The Mississippi River makes up the largest river system in North America, and is the 4th longest, and 10th largest in the world. Contained completely within the U.S., it begins in northern Minnesota, at Lake Itasca, and travels slowly south over 2500 miles to where it dumps into the Gulf of Mexico near Pilottown, La. It flows through 10 states, and with it's tributaries, drains 31 states. It has been, and still is, a vital water-route used by commercial shipping, barges and boats.
The Mississippi is divided into 3 sections: The Upper, Middle and Lower Sections. The Upper Mississippi runs from the origin in Minnesota south to the conflux of the Missouri River, near St. Louis, Mo. The Middle Mississippi runs from the Missouri split to the conflux of the Ohio River, near Cairo, Il. The lower Mississippi runs from there to the Gulf of Mexico at Pilottown, La.
The Mississippi River covers many ecosystems along its route, so it is little wonder that it contains over 119 species of fish, but the most important species to anglers are catfish, bass, walleye, saugers, and panfish. You can catch all the fish you want by using a few Mississippi River fishing tips:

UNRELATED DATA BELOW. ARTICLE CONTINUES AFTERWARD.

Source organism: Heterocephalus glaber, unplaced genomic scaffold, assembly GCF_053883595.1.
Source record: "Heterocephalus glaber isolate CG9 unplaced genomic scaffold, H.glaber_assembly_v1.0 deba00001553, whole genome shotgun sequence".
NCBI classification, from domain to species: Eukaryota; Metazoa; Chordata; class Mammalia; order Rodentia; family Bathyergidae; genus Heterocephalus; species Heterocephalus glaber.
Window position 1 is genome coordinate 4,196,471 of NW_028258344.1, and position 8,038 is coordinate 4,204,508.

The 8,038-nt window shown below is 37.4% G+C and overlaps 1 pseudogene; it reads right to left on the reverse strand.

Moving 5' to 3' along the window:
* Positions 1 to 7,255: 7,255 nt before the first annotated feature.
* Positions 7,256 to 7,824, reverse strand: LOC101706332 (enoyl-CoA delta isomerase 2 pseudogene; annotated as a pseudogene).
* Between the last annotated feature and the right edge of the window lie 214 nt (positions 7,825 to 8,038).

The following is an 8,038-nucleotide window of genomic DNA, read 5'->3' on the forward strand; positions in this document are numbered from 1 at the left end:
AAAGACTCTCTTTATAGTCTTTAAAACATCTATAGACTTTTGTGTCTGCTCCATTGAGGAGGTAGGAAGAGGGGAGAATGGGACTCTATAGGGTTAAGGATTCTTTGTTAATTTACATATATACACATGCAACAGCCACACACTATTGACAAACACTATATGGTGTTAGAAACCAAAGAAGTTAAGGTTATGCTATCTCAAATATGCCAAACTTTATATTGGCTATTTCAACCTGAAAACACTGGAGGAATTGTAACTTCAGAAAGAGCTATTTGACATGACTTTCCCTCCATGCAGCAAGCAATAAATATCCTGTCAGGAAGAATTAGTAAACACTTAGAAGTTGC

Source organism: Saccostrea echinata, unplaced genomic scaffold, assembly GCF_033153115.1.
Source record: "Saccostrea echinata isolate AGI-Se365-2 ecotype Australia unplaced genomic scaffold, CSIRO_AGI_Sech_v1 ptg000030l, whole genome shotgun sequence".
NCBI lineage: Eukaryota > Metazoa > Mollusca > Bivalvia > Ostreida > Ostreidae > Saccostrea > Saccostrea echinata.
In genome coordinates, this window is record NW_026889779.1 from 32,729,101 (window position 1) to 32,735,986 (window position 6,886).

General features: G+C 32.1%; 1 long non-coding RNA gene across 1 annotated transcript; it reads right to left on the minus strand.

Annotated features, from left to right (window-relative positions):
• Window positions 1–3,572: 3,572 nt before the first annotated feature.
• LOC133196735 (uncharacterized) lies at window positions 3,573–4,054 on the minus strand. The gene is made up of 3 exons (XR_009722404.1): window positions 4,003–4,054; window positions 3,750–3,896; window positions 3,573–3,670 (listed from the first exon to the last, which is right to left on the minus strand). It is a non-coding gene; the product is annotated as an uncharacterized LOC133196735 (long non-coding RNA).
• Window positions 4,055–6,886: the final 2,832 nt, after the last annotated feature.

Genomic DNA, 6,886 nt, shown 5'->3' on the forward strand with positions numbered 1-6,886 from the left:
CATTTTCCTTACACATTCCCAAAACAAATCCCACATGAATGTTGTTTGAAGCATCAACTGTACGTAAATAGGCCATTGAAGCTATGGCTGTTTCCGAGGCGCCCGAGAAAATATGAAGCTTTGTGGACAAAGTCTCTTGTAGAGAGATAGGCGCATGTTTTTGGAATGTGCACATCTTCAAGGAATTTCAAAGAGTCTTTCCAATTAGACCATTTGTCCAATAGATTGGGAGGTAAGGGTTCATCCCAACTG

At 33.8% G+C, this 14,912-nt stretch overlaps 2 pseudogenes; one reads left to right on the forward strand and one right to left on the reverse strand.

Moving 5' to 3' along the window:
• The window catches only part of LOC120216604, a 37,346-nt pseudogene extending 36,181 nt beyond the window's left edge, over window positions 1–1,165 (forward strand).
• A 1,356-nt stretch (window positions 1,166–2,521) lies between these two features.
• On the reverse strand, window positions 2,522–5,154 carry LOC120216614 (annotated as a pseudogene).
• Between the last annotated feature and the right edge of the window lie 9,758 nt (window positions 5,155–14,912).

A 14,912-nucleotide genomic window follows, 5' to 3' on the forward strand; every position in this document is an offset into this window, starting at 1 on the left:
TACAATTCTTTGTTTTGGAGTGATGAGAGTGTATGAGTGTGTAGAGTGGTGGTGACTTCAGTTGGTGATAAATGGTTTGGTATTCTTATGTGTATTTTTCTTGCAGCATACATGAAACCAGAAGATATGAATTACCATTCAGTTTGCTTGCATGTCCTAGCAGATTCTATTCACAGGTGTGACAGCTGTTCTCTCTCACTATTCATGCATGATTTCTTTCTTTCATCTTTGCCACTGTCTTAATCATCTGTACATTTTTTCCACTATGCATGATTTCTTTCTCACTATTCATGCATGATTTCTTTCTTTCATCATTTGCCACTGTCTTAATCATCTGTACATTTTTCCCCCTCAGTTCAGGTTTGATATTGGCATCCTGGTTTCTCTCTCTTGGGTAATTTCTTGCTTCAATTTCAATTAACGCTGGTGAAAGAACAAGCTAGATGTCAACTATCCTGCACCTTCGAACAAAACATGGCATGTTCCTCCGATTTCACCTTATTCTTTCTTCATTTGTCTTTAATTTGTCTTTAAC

- Walleyes are mostly in the Upper Mississippi, with the best areas between St. Paul, Mn. and St. Louis, Mo. Try to stay within a mile or so of the numerous locks and dams. Walleyes like current, but prefer it a slower, rather than strong, and they like to spawn near the concrete structures and locks.
- The Mississippi is famous for it's catfish. There are two main species in the river, the Channel and Blue. They are similar in appearance with the main different being size. The Blue catfish can get considerably larger, exceeding 100 pounds. A third species is less prevalent, the Flathead, or yellow catfish. They can also top 100 pounds. The best methods for monster catfish is to fish with cut-bait below the numerous tail-races. Catfish are numerous along the entire course of the river.
- Bass are prevalent all along the river. The best places to find them are areas out of the current, with still backwaters being the best. One of the best lures for them is a Texas-Rigged purple-colored plastic worm.
- Saugers are close relatives of walleyes, with similar habits. They also inhabit the Upper Mississippi, but tend to stay in deeper water. The same tactics that work for walleyes also catch saugers.
There are a few other species of interest, such as paddlefish, gar, carp, and even Bull sharks have been spotted as far up river as Illinois. Whatever you decide to fish for, you'll do better if you keep these Mississippi River fishing tips in mind.
Mississippi River Fishing Tips